Would “Gluten-Free” Help You?

Plenty of people are jumping on the gluten-free bandwagon, but before you decide if it’s the right choice for you, consider the different gluten and wheat-related allergies and intolerances.

wheat allergy

Wheat allergies and celiac disease are often used interchangeably. However, the two ailments are different. Wheat allergy is an allergic reaction to proteins found in wheat. One of those proteins is gluten, but you may also be allergic to other proteins found in wheat including albumin, globulin, and gliadin.

The following are common symptoms of wheat allergy:

  • Swelling and itching of the mouth and throat
  • Eczema
  • Hives
  • Runny or stuffed-up nose
  • Itchy, watery eyes
  • Asthma
  • Nasal congestion
  • Headache
  • Difficulty breathing
  • Abdominal pain, nausea or vomiting
  • Diarrhea

Celiac disease (often called gluten intolerance) is different than wheat allergy. Rather than being an allergic reaction, it is an autoimmune disorder caused by gluten. When people who suffer from celiac disease eat food with gluten, their body unleashes an immune response that damages the small, hair-like villi that line the intestines. When the villi are compromised, so too is the body’s ability to absorb nutrients.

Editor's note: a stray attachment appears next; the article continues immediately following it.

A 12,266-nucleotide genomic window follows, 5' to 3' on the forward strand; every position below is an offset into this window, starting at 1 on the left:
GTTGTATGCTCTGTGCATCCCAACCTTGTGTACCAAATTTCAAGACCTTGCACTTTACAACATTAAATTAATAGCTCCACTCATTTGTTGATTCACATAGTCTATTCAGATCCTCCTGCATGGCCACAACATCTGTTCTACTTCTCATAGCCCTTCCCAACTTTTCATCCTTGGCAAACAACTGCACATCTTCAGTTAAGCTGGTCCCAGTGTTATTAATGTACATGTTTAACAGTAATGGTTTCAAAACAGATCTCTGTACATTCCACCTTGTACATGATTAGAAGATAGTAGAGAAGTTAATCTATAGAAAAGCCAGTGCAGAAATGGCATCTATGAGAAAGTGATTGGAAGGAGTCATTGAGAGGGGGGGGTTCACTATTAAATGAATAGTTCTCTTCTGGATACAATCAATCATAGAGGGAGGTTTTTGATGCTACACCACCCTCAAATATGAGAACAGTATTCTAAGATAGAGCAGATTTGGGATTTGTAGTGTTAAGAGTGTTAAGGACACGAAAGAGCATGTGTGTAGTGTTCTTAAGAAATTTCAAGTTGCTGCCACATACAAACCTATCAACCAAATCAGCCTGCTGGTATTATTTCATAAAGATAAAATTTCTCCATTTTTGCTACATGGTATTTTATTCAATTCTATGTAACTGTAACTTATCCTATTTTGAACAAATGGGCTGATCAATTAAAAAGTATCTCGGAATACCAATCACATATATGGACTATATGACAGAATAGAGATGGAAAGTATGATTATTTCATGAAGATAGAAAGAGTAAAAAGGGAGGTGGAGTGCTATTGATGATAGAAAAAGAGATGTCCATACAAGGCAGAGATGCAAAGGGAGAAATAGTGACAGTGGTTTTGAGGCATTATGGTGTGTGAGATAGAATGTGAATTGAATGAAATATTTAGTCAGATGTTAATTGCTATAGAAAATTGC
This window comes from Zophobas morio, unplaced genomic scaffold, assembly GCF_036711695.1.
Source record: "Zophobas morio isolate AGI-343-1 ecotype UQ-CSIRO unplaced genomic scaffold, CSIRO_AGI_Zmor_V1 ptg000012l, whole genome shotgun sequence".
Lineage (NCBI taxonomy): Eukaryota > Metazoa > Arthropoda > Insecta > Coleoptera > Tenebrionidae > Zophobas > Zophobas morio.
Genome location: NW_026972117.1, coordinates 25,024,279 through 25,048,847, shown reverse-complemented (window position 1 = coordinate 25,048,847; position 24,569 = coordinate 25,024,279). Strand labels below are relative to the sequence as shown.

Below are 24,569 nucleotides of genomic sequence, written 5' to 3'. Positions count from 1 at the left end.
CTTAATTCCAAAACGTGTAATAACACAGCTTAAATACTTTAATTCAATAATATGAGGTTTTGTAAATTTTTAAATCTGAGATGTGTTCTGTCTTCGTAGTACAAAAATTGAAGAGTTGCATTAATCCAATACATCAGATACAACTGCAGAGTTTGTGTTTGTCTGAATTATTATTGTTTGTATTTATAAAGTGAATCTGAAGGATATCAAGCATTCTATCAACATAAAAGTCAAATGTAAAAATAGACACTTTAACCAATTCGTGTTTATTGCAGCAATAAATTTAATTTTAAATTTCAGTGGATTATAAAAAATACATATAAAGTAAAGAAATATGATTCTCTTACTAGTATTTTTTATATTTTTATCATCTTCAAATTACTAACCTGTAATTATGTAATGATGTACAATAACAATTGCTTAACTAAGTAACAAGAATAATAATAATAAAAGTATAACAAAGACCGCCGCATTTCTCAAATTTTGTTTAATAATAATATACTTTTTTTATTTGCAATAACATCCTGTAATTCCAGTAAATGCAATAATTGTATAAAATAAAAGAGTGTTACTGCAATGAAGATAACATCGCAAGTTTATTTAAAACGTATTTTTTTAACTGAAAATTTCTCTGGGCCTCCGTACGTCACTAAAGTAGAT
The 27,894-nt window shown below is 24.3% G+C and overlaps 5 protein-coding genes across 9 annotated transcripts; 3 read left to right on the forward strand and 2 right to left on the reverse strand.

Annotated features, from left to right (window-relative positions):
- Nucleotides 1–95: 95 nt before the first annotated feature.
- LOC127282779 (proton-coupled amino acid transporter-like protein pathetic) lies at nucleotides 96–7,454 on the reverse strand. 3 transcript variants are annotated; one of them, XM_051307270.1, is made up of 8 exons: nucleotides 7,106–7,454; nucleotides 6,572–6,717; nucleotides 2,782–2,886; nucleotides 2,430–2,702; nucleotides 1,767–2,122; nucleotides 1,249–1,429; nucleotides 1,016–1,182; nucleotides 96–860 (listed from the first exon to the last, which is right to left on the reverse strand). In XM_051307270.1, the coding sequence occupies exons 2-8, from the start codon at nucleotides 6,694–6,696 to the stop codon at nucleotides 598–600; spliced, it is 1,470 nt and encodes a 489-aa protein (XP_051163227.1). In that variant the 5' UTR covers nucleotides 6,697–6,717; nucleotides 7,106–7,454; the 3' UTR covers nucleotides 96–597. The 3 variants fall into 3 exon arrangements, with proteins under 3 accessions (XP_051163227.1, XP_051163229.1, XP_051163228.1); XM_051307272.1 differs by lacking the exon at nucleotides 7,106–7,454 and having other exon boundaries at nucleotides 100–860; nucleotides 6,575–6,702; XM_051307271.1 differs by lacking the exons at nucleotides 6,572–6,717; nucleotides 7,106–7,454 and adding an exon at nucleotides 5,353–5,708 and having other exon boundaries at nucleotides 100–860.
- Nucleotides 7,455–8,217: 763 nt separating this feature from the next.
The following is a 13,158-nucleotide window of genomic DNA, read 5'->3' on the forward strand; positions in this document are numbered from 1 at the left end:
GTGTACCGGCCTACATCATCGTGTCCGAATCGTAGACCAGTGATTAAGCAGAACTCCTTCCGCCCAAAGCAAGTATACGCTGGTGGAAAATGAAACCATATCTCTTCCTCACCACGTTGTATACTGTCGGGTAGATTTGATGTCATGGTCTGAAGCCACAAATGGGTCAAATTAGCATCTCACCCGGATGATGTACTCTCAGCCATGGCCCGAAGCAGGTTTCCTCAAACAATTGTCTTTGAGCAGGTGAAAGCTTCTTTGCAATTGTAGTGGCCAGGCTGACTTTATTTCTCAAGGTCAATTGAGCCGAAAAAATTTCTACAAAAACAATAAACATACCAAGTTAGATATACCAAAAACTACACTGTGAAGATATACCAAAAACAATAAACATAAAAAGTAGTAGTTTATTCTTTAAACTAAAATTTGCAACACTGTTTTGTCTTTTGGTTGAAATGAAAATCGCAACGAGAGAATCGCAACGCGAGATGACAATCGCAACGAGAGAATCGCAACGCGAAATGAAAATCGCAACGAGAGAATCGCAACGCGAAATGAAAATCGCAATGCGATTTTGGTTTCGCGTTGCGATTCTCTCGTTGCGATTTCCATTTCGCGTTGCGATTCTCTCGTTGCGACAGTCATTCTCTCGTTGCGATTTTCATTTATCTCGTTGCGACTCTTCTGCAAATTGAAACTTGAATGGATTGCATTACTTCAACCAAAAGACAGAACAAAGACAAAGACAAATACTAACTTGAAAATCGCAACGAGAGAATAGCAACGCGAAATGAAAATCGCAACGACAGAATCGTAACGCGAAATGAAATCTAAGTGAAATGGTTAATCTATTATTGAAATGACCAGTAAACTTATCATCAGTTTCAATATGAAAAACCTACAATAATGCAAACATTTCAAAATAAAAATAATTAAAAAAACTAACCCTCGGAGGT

Celiac disease affects roughly one person per 100, and that figure appears to be rising. People with celiac disease suffer from varied symptoms which includes the following:

  • Abdominal bloating, gas, diarrhea, pain, weight loss
  • Dermatitis herpetiformis (blistering skin)
  • Iron deficiency anemia
  • Muscle cramps, joint and bone pain
  • Seizures
  • Mouth sores
  • Irregular menstruation

If you suspect you have wheat allergies, see an allergist. Sublingual immunotherapy administered through under-the-tongue drops has been shown to be effective in desensitizing the body to wheat allergens. For celiac disease, start with your primary care physician for testing and diagnosis and guidance in adopting a gluten-free diet.